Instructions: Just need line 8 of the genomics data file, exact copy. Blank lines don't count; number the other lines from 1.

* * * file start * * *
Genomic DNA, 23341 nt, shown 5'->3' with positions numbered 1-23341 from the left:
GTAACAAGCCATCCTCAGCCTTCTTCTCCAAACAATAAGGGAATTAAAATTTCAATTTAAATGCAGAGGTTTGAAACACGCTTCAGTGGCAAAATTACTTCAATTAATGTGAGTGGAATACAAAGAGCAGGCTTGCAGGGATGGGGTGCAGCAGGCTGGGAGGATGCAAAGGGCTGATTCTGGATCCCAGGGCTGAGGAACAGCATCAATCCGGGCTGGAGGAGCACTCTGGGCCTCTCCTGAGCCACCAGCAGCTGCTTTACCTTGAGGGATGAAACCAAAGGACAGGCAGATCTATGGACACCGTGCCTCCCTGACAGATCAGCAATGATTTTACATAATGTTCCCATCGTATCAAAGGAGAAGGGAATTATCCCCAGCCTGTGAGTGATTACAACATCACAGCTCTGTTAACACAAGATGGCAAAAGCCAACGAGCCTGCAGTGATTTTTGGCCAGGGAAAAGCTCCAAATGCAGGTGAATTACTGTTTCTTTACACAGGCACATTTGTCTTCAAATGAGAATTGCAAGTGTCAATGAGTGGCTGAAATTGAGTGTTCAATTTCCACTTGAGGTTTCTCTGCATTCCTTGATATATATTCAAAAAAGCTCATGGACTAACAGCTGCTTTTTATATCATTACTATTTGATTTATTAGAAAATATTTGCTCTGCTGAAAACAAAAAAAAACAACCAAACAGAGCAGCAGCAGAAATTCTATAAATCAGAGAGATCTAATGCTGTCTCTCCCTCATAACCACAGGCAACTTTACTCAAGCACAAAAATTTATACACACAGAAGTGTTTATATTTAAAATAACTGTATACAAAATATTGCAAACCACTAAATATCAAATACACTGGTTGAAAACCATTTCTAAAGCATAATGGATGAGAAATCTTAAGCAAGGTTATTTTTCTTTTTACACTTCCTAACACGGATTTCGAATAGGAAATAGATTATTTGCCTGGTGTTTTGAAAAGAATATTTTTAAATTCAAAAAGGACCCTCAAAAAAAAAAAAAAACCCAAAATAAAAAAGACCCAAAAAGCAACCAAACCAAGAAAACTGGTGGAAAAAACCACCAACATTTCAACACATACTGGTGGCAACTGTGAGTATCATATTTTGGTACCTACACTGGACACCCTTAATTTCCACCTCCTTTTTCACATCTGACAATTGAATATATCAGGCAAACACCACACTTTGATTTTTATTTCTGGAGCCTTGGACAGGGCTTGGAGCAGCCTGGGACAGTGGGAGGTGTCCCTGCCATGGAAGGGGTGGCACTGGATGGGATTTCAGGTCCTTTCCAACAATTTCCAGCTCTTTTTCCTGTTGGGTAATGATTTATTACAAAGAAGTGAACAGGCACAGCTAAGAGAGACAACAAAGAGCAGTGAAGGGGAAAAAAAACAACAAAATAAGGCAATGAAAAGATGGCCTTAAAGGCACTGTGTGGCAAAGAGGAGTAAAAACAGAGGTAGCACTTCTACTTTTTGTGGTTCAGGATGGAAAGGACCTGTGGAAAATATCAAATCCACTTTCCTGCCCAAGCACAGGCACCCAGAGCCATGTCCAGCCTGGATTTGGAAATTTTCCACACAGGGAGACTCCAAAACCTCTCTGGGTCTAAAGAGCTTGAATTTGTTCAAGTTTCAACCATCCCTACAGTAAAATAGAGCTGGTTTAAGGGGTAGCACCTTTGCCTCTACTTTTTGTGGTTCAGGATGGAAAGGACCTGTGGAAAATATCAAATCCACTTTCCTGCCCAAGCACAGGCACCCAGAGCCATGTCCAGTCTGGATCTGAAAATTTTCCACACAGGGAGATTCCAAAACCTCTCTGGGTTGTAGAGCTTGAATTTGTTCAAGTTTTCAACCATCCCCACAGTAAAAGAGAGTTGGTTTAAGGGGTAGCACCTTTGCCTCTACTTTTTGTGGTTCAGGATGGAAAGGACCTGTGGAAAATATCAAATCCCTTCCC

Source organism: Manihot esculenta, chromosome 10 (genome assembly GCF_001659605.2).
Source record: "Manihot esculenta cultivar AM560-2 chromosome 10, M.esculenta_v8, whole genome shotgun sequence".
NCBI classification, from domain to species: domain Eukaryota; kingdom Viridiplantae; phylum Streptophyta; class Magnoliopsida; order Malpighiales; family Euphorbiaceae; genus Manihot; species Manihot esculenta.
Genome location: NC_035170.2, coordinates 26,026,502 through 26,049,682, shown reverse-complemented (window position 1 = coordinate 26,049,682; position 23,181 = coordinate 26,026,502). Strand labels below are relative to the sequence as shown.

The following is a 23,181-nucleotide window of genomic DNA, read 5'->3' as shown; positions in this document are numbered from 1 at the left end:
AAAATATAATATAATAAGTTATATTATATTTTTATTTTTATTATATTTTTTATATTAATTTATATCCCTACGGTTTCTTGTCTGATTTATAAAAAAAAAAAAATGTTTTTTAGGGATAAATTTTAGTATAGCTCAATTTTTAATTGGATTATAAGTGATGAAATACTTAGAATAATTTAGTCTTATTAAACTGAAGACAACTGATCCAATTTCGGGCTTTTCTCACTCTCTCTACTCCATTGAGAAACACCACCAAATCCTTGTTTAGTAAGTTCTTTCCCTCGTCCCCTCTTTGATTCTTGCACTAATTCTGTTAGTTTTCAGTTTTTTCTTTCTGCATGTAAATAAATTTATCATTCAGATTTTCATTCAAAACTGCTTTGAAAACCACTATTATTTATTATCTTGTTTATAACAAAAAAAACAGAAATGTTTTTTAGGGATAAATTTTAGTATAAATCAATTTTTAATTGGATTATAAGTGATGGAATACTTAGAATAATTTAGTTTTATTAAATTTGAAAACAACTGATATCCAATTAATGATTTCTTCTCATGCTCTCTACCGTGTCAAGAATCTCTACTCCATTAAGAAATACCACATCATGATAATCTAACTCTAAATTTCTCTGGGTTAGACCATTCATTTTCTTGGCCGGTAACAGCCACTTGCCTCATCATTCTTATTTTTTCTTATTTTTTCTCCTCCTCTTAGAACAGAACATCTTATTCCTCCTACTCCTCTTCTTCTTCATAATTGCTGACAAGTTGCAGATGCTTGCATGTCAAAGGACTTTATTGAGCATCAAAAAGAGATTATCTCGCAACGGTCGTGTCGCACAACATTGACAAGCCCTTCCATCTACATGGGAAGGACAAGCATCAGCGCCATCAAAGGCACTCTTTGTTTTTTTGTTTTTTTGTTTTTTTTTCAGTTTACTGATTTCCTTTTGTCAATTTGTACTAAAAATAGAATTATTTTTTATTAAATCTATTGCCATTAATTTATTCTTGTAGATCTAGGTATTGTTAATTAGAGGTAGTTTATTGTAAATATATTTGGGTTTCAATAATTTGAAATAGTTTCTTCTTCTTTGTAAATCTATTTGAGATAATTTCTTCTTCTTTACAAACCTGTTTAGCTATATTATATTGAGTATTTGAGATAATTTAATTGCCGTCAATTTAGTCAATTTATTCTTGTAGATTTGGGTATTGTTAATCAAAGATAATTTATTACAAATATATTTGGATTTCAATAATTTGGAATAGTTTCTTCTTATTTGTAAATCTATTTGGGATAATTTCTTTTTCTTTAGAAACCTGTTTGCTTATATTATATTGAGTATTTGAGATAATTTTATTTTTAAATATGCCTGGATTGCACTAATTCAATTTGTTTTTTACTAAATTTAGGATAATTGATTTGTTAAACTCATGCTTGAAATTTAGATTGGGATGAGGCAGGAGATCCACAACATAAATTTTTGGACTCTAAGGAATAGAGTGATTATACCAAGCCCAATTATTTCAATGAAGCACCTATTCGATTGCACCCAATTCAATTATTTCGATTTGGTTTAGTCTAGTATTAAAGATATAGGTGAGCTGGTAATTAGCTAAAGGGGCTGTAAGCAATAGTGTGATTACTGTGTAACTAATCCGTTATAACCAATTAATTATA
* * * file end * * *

AAAATATAATATAATAAGTTATATTATATTTTTATTTTTATTATATTTTTTATATTAATTTATATCCCTACGGTTTCTTGTCTGATTTATAAAAAAAAAAAAATGTTTTTTAGGGATAAATTTTAGTATAGCTCAATTTTTAATTGGATTATAAGTGATGAAATACTTAGAATAATTTAGTCTTATTAAACTGAAGACAACTGATCCAATTTCGGGCTTTTCTCACTCTCTCTACTCCATTGAGAAACACCACCAAATCCTTGTTTAGTAAGTTCTTTCCCTCGTCCCCTCTTTGATTCTTGCACTAATTCTGTTAGTTTTCAGTTTTTTCTTTCTGCATGTAAATAAATTTATCATTCAGATTTTCATTCAAAACTGCTTTGAAAACCACTATTATTTATTATCTTGTTTATAACAAAAAAAACAGAAATGTTTTTTAGGGATAAATTTTAGTATAAATCAATTTTTAATTGGATTATAAGTGATGGAATACTTAGAATAATTTAGTTTTATTAAATTTGAAAACAACTGATATCCAATTAATGATTTCTTCTCATGCTCTCTACCGTGTCAAGAATCTCTACTCCATTAAGAAATACCACATCATGATAATCTAACTCTAAATTTCTCTGGGTTAGACCATTCATTTTCTTGGCCGGTAACAGCCACTTGCCTCATCATTCTTATTTTTTCTTATTTTTTCTCCTCCTCTTAGAACAGAACATCTTATTCCTCCTACTCCTCTTCTTCTTCATAATTGCTGACAAGTTGCAGATGCTTGCATGTCAAAGGACTTTATTGAGCATCAAAAAGAGATTATCTCGCAACGGTCGTGTCGCACAACATTGACAAGCCCTTCCATCTACATGGGAAGGACAAGCATCAGCGCCATCAAAGGCACTCTTTGTTTTTTTGTTTTTTTGTTTTTTTTTCAGTTTACTGATTTCCTTTTGTCAATTTGTACTAAAAATAGAATTATTTTTTATTAAATCTATTGCCATTAATTTATTCTTGTAGATCTAGGTATTGTTAATTAGAGGTAGTTTATTGTAAATATATTTGGGTTTCAATAATTTGAAATAGTTTCTTCTTCTTTGTAAATCTATTTGAGATAATTTCTTCTTCTTTACAAACCTGTTTAGCTATATTATATTGAGTATTTGAGATAATTTAATTGCCGTCAATTTAGTCAATTTATTCTTGTAGATTTGGGTATTGTTAATCAAAGATAATTTATTACAAATATATTTGGATTTCAATAATTTGGAATAGTTTCTTCTTATTTGTAAATCTATTTGGGATAATTTCTTTTTCTTTAGAAACCTGTTTGCTTATATTATATTGAGTATTTGAGATAATTTTATTTTTAAATATGCCTGGATTGCACTAATTCAATTTGTTTTTTACTAAATTTAGGATAATTGATTTGTTAAACTCATGCTTGAAATTTAGATTGGGATGAGGCAGGAGATCCACAACATAAATTTTTGGACTCTAAGGAATAGAGTGATTATACCAAGCCCAATTATTTCAATGAAGCACCTATTCGATTGCACCCAATTCAATTATTTCGATTTGGTTTAGTCTAGTATTAAAGATATAGGTGAGCTGGTAATTAGCTAAAGGGGCTGTAAGCAATAGTGTGATTACTGTGTAACTAATCCGTTATAACCAATTAATTATA